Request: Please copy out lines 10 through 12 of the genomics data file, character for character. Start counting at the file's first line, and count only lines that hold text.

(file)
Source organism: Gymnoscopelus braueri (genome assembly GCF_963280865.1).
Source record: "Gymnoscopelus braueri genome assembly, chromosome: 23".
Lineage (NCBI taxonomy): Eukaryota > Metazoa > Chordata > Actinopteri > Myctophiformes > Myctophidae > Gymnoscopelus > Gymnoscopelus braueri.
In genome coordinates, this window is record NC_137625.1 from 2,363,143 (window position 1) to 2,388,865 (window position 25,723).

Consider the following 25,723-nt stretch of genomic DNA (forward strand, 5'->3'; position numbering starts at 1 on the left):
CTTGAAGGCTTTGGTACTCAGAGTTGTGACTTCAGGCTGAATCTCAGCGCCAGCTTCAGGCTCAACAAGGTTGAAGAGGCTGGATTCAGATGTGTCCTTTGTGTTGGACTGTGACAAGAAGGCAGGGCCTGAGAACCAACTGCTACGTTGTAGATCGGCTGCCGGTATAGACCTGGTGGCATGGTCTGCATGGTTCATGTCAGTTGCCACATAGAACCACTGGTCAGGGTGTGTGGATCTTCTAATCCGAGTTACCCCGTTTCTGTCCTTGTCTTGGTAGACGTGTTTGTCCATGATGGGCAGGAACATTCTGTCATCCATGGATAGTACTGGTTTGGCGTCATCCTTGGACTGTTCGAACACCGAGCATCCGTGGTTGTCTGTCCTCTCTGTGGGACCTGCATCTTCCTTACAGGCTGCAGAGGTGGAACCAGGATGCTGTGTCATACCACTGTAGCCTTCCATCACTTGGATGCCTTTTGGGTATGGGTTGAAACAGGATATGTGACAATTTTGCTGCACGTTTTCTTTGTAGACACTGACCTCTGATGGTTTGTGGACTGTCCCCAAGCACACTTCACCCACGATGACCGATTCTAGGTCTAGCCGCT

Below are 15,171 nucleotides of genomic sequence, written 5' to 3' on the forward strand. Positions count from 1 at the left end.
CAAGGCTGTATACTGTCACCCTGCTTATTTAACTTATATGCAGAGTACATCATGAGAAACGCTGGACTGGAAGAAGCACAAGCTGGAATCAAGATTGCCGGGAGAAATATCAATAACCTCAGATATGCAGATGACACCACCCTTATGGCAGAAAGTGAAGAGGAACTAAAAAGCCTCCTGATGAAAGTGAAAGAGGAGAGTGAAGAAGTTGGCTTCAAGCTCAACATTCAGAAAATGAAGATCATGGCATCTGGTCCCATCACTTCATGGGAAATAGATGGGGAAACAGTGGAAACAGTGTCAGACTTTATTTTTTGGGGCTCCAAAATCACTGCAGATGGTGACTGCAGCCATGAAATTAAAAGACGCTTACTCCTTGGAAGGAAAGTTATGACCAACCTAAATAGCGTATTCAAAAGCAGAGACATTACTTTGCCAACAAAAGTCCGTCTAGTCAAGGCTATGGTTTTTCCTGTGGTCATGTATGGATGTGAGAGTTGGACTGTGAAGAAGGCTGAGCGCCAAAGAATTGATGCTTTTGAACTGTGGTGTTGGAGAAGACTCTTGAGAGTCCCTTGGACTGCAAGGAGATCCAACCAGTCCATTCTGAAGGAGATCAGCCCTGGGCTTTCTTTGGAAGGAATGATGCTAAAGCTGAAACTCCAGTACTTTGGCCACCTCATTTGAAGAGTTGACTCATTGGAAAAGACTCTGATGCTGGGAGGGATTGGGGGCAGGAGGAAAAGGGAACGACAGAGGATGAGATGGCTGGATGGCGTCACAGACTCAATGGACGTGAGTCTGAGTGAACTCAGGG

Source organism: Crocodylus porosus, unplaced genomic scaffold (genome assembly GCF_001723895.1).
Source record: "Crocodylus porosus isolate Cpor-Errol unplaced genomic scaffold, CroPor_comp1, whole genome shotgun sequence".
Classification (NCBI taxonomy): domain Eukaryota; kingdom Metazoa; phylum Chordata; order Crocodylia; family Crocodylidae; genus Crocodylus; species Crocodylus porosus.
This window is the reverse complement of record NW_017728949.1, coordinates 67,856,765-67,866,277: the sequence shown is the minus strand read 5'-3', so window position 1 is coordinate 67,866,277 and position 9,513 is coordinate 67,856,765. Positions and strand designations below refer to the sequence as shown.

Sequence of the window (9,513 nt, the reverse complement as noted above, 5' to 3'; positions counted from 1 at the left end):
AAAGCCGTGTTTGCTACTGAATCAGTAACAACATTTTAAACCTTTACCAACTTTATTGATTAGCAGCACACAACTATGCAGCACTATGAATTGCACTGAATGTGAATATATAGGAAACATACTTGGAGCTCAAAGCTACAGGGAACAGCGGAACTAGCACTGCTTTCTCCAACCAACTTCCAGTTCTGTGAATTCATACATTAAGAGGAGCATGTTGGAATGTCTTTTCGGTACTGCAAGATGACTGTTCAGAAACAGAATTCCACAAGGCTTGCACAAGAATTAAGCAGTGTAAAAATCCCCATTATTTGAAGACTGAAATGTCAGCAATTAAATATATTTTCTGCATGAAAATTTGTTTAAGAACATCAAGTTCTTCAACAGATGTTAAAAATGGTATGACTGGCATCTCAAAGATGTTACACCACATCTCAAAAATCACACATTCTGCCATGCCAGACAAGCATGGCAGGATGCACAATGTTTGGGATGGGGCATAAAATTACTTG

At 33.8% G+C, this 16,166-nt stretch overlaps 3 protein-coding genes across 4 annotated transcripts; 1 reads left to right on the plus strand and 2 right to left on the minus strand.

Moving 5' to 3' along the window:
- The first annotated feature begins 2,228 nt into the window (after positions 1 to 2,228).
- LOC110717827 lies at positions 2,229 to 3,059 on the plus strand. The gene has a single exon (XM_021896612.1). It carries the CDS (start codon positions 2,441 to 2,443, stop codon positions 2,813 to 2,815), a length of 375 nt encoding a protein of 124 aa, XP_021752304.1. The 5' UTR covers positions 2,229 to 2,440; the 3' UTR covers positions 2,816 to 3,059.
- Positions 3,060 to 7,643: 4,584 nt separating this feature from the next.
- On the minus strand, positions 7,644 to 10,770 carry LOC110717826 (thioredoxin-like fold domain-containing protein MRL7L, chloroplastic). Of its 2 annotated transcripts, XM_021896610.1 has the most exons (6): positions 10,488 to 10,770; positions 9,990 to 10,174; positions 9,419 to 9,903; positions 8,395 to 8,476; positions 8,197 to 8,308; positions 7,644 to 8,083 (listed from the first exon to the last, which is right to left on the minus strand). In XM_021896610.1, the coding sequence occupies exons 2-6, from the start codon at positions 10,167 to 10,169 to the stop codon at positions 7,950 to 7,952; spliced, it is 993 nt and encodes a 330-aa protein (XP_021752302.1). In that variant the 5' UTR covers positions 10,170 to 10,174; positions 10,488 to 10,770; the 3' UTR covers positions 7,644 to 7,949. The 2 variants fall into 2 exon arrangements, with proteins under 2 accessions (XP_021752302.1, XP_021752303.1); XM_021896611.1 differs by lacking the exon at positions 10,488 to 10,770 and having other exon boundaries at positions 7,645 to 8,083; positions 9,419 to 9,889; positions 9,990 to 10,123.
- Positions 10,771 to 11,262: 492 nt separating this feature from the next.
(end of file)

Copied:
Source record: "Crocodylus porosus isolate Cpor-Errol unplaced genomic scaffold, CroPor_comp1, whole genome shotgun sequence".
Classification (NCBI taxonomy): domain Eukaryota; kingdom Metazoa; phylum Chordata; order Crocodylia; family Crocodylidae; genus Crocodylus; species Crocodylus porosus.
This window is the reverse complement of record NW_017728949.1, coordinates 67,856,765-67,866,277: the sequence shown is the minus strand read 5'-3', so window position 1 is coordinate 67,866,277 and position 9,513 is coordinate 67,856,765. Positions and strand designations below refer to the sequence as shown.